Whether the City hits Council’s 45 percent goal is up in the air, however, given that the administration recently signed a Memorandum of Understanding (MOU) with the building and construction trades that only committed to 40 percent non-white or male participation. We have not seen reporting in the Tribune questioning the administration on this, by the way.

More facts missing from Mr. Coard’s column:

• The two new enforcement specialists hired by the Office of Economic Opportunity to monitor Economic Opportunity Plan (EOP) compliance were the result of Council initiative led by Councilmember Reynolds Brown. Those specialists will focus mostly on business diversity, not workforce diversity as claimed by Mr. Coard.

• The Mayor’s Office of Labor Standards is required to enforce City contract requirements for workforce diversity and apply penalties because of legislation offered by Council President Darrell L. Clarke in the first year of Mayor Kenney’s term. Council also approved more enforcement positions within that office.

• Councilmember Cindy Bass pushed for protocol that empowers District Council members to protect residents by giving them the ability to deny projects that do not have community approval.

• Council has expanded inclusive economic participation by lowering the monetary threshold for City contracts requiring workforce diversity goals through EOPs from $250,000 to $100,000. This was also due to legislation authored by Council President Clarke.

City Council is unapologetic for our insistence that workforce programs established under Rebuild result in greater representation of minorities within the building trade unions — if the building trade unions are awarded Rebuild work, as the Kenney administration intends. Diversifying the building trades is one of the key objectives of Rebuild, along with community engagement and equity.

City Council intends to ensure that all of the promises of Rebuild are kept and will not take short-cuts or compromise on minority inclusion. Another fact for Mr. Coard: Council will have the option to withhold approval of proposed Rebuild project contracts if inclusion targets are not met — a concession won by Council from the Kenney administration.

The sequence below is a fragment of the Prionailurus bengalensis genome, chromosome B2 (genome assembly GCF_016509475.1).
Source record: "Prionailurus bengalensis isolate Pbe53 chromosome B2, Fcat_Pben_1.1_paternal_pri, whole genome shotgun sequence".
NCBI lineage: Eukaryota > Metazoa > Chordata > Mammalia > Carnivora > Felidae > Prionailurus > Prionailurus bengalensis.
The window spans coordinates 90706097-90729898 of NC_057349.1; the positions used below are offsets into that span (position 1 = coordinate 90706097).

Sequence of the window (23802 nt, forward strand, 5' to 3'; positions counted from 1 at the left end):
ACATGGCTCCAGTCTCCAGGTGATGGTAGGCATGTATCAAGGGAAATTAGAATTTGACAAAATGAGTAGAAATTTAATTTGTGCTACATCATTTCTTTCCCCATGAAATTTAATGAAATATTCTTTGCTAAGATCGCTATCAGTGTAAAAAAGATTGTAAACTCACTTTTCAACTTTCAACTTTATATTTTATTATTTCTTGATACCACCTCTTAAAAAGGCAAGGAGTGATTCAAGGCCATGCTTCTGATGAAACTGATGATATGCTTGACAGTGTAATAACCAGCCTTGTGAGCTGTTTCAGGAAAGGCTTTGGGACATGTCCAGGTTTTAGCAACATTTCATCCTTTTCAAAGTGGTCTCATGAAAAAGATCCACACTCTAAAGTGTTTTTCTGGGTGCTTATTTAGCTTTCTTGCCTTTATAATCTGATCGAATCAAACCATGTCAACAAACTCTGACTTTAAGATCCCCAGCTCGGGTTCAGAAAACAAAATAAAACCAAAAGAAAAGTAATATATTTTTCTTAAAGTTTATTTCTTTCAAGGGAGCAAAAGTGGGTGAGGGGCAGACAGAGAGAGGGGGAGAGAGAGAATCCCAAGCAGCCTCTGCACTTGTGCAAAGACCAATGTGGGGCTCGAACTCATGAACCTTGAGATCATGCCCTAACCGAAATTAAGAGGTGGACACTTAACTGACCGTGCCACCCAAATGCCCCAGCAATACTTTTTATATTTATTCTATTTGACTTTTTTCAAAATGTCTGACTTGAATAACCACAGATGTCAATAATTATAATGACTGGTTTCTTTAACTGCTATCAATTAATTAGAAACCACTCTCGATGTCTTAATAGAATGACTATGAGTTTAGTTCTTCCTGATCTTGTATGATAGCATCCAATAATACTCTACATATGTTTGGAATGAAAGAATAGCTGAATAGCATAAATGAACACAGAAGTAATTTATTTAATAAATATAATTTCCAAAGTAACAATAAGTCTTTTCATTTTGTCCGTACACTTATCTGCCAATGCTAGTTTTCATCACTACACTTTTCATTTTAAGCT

We are disappointed that months of diligent work by Black and Latino Council members and staff were disregarded so easily in the pages of the Tribune. We hope our corrections are taken in the constructive spirit with which they are offered.

Darrell L. Clarke is City Council president, Blondell Reynolds Brown is majority whip, Cindy Bass leads the committee on parks, recreation and cultural affairs, and Maria Quiñones-Sánchez leads the committee on appropriations.

(1) comment


I'm wondering how truly disappointed council members are in terms of Rebuild and the plans Mayor Kenney has laid out and backed off from. Is this sentiment real, or are they just blowing smoke in our eyes? One project in particular which amazes me is that of the Temple football stadium. It is baffling that a huge parking facility is being build directly across the street and according to the polls, there is an overwhelming disapproval for the stadium to be built. At first glance, there will be no need for a towering garage in that part of North Philadelphia. Unless, it is to accommodate McDonald's or Burger King. Or perhaps I should envision the ease of access to the subway, and straight down the Broad Street corridor to the Wells Fargo Center. [ohmy]